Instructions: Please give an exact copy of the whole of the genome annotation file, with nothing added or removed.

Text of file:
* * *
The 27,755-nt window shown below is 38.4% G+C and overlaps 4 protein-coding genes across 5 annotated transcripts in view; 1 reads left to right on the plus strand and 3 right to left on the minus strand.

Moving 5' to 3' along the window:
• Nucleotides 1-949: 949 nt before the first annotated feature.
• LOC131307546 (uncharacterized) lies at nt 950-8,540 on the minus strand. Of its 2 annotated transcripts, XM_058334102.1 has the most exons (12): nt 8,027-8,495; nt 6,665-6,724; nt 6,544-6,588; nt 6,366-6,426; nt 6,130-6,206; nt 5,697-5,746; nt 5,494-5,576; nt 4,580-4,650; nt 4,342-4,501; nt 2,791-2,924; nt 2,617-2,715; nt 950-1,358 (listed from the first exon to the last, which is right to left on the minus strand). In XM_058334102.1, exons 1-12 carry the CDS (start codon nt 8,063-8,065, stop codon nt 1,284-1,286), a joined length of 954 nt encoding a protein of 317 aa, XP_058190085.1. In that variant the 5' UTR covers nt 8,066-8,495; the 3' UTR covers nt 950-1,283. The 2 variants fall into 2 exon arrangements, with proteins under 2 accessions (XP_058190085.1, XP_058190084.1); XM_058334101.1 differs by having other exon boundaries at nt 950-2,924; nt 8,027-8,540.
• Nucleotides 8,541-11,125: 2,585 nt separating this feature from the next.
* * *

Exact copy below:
The 27,755-nt window shown below is 38.4% G+C and overlaps 4 protein-coding genes across 5 annotated transcripts in view; 1 reads left to right on the plus strand and 3 right to left on the minus strand.

Moving 5' to 3' along the window:
• Nucleotides 1-949: 949 nt before the first annotated feature.
• LOC131307546 (uncharacterized) lies at nt 950-8,540 on the minus strand. Of its 2 annotated transcripts, XM_058334102.1 has the most exons (12): nt 8,027-8,495; nt 6,665-6,724; nt 6,544-6,588; nt 6,366-6,426; nt 6,130-6,206; nt 5,697-5,746; nt 5,494-5,576; nt 4,580-4,650; nt 4,342-4,501; nt 2,791-2,924; nt 2,617-2,715; nt 950-1,358 (listed from the first exon to the last, which is right to left on the minus strand). In XM_058334102.1, exons 1-12 carry the CDS (start codon nt 8,063-8,065, stop codon nt 1,284-1,286), a joined length of 954 nt encoding a protein of 317 aa, XP_058190085.1. In that variant the 5' UTR covers nt 8,066-8,495; the 3' UTR covers nt 950-1,283. The 2 variants fall into 2 exon arrangements, with proteins under 2 accessions (XP_058190085.1, XP_058190084.1); XM_058334101.1 differs by having other exon boundaries at nt 950-2,924; nt 8,027-8,540.
• Nucleotides 8,541-11,125: 2,585 nt separating this feature from the next.